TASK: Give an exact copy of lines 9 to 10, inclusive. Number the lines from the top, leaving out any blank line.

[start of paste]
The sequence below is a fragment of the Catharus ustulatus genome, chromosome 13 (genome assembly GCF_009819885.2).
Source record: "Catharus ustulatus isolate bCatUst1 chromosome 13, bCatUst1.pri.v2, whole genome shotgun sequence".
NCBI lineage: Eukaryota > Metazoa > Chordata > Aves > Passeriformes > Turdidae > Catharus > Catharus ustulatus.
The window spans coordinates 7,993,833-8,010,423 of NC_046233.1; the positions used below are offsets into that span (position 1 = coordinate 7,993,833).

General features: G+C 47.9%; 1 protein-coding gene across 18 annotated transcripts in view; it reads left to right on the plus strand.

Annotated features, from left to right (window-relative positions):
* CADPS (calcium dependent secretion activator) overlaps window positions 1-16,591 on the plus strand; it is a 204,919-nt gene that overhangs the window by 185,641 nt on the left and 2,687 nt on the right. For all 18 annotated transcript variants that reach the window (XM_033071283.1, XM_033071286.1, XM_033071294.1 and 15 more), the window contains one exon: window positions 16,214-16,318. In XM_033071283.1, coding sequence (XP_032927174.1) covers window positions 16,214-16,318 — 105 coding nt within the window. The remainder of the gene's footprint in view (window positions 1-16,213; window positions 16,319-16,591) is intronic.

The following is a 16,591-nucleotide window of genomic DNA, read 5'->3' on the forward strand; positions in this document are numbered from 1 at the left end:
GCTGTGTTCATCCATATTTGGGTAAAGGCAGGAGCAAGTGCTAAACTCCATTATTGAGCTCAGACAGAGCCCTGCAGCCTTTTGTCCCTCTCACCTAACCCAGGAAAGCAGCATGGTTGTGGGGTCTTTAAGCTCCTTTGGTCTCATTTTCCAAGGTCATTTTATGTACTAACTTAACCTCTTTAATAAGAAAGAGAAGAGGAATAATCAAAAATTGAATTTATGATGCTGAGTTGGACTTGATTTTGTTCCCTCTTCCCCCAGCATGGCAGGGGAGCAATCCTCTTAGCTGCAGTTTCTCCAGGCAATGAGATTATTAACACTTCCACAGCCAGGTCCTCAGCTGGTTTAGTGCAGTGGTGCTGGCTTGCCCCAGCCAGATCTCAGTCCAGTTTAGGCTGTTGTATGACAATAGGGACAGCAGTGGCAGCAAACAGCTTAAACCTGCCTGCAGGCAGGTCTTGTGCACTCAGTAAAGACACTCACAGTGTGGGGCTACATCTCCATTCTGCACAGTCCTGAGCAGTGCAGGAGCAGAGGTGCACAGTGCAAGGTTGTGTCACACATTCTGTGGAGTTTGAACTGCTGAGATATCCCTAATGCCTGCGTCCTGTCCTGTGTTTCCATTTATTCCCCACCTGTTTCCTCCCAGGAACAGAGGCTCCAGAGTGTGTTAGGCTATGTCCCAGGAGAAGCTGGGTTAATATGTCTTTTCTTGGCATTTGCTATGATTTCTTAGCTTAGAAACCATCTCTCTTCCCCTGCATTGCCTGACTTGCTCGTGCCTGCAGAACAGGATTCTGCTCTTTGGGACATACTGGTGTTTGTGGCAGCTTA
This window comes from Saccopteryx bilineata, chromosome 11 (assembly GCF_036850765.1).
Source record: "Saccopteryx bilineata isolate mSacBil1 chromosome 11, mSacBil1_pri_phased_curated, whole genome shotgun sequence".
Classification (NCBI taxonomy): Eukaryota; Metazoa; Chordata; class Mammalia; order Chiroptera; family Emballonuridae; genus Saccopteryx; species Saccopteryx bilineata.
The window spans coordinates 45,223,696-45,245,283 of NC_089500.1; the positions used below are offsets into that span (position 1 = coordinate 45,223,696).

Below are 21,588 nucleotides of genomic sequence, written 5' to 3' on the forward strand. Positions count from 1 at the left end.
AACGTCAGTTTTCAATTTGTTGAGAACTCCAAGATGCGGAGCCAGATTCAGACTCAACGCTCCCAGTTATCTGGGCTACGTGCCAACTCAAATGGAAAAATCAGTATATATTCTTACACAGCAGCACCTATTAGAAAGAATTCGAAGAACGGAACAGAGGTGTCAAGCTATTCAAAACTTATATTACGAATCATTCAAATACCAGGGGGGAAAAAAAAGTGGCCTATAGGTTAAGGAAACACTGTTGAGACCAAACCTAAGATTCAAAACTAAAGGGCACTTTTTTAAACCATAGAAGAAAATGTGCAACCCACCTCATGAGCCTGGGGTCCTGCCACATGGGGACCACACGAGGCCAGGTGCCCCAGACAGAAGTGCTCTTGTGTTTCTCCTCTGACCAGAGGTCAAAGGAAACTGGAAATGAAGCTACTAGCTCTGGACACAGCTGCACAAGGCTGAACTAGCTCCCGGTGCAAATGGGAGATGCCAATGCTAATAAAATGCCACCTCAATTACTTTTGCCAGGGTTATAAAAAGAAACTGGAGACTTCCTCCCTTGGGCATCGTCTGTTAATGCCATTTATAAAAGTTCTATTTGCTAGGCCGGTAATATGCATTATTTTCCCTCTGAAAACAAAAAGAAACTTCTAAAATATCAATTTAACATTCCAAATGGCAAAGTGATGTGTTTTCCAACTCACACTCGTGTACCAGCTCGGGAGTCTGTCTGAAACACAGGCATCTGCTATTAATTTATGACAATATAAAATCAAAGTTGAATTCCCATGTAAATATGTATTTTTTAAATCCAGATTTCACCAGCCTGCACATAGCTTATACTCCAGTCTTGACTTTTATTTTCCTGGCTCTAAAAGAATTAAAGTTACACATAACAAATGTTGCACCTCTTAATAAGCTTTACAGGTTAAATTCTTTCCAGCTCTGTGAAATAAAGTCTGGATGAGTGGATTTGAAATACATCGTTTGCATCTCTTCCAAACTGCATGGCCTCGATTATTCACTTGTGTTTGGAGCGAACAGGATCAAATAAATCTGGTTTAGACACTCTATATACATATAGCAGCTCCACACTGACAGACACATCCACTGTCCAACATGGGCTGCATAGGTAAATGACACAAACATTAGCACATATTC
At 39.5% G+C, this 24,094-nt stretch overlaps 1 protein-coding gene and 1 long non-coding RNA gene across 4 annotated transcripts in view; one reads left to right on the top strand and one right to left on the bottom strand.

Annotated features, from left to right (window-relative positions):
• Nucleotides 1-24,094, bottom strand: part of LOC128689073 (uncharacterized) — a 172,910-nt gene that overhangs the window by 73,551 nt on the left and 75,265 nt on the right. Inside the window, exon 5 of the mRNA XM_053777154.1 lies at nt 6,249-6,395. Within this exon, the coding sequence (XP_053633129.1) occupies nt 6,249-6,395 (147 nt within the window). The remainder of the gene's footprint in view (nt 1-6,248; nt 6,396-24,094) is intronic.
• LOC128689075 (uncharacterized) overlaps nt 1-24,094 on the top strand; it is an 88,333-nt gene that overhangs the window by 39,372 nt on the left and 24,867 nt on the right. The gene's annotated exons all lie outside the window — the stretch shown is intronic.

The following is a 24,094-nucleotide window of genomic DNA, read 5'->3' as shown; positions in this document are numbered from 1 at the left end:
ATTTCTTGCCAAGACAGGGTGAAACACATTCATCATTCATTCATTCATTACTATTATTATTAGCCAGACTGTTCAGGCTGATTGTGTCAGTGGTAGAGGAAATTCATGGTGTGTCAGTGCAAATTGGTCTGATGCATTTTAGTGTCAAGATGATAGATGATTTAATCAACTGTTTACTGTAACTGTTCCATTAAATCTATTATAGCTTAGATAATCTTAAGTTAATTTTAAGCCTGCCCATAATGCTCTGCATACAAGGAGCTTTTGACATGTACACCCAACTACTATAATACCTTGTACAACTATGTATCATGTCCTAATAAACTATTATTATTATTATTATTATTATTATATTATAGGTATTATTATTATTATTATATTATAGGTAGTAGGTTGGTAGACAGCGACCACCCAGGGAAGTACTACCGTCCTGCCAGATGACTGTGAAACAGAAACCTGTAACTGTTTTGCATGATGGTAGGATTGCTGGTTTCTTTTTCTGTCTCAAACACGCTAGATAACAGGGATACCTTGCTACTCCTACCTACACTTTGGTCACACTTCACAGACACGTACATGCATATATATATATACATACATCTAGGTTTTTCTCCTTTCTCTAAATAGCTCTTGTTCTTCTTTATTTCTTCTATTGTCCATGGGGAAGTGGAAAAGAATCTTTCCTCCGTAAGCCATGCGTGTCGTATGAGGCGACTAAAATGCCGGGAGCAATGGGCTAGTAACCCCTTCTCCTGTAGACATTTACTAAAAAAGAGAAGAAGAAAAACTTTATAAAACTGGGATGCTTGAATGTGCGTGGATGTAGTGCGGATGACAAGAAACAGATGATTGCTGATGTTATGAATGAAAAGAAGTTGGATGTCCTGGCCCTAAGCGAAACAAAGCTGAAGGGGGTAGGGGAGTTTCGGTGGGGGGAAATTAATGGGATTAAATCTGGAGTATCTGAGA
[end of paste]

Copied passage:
GCTGTGTTCATCCATATTTGGGTAAAGGCAGGAGCAAGTGCTAAACTCCATTATTGAGCTCAGACAGAGCCCTGCAGCCTTTTGTCCCTCTCACCTAACCCAGGAAAGCAGCATGGTTGTGGGGTCTTTAAGCTCCTTTGGTCTCATTTTCCAAGGTCATTTTATGTACTAACTTAACCTCTTTAATAAGAAAGAGAAGAGGAATAATCAAAAATTGAATTTATGATGCTGAGTTGGACTTGATTTTGTTCCCTCTTCCCCCAGCATGGCAGGGGAGCAATCCTCTTAGCTGCAGTTTCTCCAGGCAATGAGATTATTAACACTTCCACAGCCAGGTCCTCAGCTGGTTTAGTGCAGTGGTGCTGGCTTGCCCCAGCCAGATCTCAGTCCAGTTTAGGCTGTTGTATGACAATAGGGACAGCAGTGGCAGCAAACAGCTTAAACCTGCCTGCAGGCAGGTCTTGTGCACTCAGTAAAGACACTCACAGTGTGGGGCTACATCTCCATTCTGCACAGTCCTGAGCAGTGCAGGAGCAGAGGTGCACAGTGCAAGGTTGTGTCACACATTCTGTGGAGTTTGAACTGCTGAGATATCCCTAATGCCTGCGTCCTGTCCTGTGTTTCCATTTATTCCCCACCTGTTTCCTCCCAGGAACAGAGGCTCCAGAGTGTGTTAGGCTATGTCCCAGGAGAAGCTGGGTTAATATGTCTTTTCTTGGCATTTGCTATGATTTCTTAGCTTAGAAACCATCTCTCTTCCCCTGCATTGCCTGACTTGCTCGTGCCTGCAGAACAGGATTCTGCTCTTTGGGACATACTGGTGTTTGTGGCAGCTTA
This window comes from Saccopteryx bilineata, chromosome 11 (assembly GCF_036850765.1).